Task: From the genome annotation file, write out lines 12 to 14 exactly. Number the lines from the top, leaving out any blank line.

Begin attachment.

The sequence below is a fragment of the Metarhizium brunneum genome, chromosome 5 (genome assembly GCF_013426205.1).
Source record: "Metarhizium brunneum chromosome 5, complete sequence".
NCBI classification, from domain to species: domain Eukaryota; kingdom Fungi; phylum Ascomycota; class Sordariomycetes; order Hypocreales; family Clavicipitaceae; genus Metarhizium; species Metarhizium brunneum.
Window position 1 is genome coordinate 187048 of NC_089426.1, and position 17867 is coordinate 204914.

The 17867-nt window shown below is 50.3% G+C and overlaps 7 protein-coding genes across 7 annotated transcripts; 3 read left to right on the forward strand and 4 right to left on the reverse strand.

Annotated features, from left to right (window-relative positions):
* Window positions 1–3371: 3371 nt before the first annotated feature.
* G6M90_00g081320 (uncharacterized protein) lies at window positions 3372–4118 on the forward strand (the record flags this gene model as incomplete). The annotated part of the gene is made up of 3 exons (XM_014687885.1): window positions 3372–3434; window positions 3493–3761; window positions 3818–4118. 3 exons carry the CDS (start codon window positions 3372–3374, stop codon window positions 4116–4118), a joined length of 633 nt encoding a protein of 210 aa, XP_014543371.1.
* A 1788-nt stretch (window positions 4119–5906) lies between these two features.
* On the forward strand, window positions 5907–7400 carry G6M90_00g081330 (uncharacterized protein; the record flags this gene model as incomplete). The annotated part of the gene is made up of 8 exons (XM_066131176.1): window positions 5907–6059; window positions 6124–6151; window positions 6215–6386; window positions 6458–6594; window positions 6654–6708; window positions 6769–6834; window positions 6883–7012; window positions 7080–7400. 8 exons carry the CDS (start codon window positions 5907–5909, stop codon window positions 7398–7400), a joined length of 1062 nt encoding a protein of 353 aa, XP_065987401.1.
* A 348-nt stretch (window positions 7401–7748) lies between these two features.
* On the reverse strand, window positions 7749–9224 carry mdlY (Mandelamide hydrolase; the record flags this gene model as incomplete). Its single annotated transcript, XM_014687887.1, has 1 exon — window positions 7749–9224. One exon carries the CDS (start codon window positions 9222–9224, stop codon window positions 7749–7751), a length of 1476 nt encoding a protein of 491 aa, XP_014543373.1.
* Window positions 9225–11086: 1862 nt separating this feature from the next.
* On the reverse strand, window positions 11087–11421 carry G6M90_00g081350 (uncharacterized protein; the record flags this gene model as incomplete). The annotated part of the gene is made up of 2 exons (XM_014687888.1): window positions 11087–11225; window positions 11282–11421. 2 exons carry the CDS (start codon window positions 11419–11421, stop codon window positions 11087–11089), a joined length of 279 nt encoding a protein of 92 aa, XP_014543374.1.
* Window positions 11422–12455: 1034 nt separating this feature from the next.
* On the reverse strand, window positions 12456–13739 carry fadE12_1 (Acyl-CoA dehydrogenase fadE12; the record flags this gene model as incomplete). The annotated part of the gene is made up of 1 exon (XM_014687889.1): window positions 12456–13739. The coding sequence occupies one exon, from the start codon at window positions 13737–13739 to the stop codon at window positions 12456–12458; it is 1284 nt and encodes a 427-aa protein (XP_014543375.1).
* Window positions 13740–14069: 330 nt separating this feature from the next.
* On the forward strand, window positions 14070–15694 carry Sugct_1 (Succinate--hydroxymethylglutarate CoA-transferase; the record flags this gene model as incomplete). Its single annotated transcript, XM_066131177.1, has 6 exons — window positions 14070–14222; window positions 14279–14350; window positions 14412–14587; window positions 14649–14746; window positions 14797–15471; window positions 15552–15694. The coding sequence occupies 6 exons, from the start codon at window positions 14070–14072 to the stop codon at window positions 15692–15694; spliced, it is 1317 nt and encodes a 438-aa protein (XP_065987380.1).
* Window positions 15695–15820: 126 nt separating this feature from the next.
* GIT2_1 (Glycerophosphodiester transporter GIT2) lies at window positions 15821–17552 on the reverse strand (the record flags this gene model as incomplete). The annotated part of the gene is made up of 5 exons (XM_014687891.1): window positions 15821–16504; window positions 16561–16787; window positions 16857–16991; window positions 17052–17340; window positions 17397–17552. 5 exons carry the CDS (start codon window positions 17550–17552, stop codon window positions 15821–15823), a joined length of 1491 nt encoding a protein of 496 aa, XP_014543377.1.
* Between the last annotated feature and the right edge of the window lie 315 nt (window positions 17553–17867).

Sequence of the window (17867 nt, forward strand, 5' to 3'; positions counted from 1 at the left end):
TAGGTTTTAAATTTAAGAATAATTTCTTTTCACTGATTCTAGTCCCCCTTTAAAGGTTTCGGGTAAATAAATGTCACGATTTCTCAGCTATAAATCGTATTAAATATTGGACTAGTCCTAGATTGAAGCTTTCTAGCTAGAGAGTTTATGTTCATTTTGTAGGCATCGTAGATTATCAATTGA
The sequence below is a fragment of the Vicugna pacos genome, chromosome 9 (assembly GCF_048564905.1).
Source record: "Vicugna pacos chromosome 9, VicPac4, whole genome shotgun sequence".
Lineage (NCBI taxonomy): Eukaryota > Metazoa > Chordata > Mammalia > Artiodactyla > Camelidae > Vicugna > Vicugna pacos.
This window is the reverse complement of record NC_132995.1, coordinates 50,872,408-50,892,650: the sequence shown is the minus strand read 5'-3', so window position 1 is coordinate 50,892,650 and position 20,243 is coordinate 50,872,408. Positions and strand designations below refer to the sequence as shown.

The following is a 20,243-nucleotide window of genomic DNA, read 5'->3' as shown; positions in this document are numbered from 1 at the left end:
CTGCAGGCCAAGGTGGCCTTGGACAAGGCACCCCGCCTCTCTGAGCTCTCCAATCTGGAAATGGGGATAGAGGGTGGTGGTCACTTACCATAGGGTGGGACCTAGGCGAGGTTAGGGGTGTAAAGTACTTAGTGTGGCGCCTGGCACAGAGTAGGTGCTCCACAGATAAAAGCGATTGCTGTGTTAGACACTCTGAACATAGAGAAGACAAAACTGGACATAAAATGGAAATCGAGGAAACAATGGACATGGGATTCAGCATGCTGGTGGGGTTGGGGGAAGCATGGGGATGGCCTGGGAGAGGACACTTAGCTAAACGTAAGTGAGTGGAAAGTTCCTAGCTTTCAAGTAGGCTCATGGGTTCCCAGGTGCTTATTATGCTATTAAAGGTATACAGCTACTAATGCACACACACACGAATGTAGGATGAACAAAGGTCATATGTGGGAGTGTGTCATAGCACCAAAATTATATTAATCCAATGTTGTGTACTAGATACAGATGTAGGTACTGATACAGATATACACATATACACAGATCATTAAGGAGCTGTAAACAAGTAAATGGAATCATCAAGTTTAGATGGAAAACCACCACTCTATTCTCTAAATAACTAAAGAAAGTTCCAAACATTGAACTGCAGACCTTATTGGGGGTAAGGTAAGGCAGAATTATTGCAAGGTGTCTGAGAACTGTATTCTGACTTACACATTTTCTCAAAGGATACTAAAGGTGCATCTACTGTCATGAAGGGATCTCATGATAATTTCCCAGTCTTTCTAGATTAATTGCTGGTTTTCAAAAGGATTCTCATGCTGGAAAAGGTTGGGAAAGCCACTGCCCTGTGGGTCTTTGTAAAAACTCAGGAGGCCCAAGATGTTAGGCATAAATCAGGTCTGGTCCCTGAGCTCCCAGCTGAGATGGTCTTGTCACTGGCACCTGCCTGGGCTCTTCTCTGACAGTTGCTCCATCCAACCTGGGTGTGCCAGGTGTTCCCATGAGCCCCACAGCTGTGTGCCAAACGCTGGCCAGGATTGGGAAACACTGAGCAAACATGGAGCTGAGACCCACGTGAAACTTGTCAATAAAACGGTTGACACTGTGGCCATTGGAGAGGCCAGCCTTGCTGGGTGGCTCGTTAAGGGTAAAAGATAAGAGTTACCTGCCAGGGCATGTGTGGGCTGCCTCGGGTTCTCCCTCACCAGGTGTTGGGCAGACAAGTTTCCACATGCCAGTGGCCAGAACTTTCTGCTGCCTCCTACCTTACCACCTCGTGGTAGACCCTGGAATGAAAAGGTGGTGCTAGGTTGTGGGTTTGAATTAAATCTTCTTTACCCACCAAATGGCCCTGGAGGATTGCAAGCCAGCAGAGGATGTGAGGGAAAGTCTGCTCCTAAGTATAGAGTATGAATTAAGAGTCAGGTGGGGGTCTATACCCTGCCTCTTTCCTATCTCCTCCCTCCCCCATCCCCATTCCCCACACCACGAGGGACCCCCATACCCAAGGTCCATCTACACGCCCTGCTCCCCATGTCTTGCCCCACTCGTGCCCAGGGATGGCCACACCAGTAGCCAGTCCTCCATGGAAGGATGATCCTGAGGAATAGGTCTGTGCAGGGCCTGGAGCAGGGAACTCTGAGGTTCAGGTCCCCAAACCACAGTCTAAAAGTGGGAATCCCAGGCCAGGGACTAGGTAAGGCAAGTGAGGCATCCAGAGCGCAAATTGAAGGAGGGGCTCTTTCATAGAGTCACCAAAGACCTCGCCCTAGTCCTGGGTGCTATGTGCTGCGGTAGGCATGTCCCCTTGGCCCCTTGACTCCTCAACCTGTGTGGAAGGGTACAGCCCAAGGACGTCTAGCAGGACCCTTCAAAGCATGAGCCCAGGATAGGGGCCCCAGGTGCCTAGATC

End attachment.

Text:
* On the reverse strand, window positions 7749–9224 carry mdlY (Mandelamide hydrolase; the record flags this gene model as incomplete). Its single annotated transcript, XM_014687887.1, has 1 exon — window positions 7749–9224. One exon carries the CDS (start codon window positions 9222–9224, stop codon window positions 7749–7751), a length of 1476 nt encoding a protein of 491 aa, XP_014543373.1.
* Window positions 9225–11086: 1862 nt separating this feature from the next.
* On the reverse strand, window positions 11087–11421 carry G6M90_00g081350 (uncharacterized protein; the record flags this gene model as incomplete). The annotated part of the gene is made up of 2 exons (XM_014687888.1): window positions 11087–11225; window positions 11282–11421. 2 exons carry the CDS (start codon window positions 11419–11421, stop codon window positions 11087–11089), a joined length of 279 nt encoding a protein of 92 aa, XP_014543374.1.